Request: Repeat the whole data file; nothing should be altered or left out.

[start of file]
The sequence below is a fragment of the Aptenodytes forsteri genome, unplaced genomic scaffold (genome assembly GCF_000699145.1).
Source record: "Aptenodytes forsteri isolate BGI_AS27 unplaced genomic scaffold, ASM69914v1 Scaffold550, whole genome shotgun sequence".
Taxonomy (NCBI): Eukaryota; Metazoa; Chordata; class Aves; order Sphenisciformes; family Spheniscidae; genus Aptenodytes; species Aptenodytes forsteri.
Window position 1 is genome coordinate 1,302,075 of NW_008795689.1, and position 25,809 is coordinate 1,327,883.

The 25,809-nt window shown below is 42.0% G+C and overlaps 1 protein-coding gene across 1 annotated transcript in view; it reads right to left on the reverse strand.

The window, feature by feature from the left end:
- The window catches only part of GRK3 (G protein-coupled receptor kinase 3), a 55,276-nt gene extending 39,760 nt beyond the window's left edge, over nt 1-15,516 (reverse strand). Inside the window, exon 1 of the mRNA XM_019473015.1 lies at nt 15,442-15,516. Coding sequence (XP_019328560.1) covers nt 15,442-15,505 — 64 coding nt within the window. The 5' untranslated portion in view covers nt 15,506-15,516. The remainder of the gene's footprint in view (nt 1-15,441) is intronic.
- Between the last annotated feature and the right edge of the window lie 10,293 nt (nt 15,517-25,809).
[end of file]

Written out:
The sequence below is a fragment of the Aptenodytes forsteri genome, unplaced genomic scaffold (genome assembly GCF_000699145.1).
Source record: "Aptenodytes forsteri isolate BGI_AS27 unplaced genomic scaffold, ASM69914v1 Scaffold550, whole genome shotgun sequence".
Taxonomy (NCBI): Eukaryota; Metazoa; Chordata; class Aves; order Sphenisciformes; family Spheniscidae; genus Aptenodytes; species Aptenodytes forsteri.
Window position 1 is genome coordinate 1,302,075 of NW_008795689.1, and position 25,809 is coordinate 1,327,883.

The 25,809-nt window shown below is 42.0% G+C and overlaps 1 protein-coding gene across 1 annotated transcript in view; it reads right to left on the reverse strand.

The window, feature by feature from the left end:
- The window catches only part of GRK3 (G protein-coupled receptor kinase 3), a 55,276-nt gene extending 39,760 nt beyond the window's left edge, over nt 1-15,516 (reverse strand). Inside the window, exon 1 of the mRNA XM_019473015.1 lies at nt 15,442-15,516. Coding sequence (XP_019328560.1) covers nt 15,442-15,505 — 64 coding nt within the window. The 5' untranslated portion in view covers nt 15,506-15,516. The remainder of the gene's footprint in view (nt 1-15,441) is intronic.
- Between the last annotated feature and the right edge of the window lie 10,293 nt (nt 15,517-25,809).